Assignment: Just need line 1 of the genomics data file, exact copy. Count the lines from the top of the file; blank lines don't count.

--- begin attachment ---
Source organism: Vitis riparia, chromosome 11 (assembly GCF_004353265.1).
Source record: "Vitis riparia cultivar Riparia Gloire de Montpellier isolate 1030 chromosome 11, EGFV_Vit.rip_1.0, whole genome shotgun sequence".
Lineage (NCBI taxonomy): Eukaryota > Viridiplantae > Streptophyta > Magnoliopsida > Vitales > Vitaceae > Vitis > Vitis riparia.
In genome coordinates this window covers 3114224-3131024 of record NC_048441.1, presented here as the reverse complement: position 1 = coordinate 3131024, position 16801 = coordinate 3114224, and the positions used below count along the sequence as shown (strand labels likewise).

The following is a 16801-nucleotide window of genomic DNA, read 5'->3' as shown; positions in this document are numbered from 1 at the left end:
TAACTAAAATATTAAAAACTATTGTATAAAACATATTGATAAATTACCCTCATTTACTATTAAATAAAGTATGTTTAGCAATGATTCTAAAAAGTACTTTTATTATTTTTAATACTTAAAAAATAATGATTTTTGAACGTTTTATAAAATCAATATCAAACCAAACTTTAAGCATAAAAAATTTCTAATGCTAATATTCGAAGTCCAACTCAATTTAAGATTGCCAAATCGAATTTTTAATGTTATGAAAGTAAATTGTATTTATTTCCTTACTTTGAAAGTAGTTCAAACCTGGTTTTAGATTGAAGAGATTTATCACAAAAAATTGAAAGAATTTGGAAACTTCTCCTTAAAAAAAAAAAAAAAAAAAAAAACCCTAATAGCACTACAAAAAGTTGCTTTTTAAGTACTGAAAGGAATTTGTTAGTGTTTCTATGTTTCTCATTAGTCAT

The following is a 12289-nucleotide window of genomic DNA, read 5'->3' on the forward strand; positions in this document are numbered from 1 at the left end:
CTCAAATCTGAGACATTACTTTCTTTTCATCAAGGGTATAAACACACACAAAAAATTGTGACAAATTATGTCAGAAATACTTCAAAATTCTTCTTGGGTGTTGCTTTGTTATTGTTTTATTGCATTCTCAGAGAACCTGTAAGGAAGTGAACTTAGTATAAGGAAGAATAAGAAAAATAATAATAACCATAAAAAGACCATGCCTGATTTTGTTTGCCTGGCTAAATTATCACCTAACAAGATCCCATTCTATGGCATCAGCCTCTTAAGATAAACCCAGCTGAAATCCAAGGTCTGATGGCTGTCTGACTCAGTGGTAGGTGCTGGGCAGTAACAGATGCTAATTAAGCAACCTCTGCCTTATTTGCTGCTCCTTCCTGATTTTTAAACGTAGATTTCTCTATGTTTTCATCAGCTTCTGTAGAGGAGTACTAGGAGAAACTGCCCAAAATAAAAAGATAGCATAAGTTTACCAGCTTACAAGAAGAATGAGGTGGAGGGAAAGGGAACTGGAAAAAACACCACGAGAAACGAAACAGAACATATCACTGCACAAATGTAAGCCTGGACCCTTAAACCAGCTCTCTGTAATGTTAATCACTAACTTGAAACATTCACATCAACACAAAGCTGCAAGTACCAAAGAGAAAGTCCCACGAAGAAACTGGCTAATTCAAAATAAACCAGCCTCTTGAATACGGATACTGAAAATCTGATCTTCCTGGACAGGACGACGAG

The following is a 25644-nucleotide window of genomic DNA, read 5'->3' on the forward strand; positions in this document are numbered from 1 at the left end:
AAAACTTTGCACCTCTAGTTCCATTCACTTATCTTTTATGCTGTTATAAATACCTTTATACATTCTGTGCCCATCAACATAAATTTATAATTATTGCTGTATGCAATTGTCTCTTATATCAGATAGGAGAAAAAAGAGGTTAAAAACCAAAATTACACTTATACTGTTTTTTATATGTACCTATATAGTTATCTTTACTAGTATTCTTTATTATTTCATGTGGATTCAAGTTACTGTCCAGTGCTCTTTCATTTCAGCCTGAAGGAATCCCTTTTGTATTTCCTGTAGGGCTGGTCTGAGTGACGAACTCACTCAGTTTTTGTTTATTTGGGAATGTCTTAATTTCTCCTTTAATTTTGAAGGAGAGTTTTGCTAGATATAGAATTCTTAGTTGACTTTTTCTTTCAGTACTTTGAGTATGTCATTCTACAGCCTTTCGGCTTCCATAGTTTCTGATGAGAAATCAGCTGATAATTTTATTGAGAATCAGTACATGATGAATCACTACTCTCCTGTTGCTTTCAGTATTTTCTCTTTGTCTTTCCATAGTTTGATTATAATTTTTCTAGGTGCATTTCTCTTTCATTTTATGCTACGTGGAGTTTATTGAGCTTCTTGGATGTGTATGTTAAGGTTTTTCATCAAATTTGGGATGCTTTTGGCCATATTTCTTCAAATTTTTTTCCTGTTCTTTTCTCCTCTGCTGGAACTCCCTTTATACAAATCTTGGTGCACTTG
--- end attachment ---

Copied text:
Source organism: Vitis riparia, chromosome 11 (assembly GCF_004353265.1).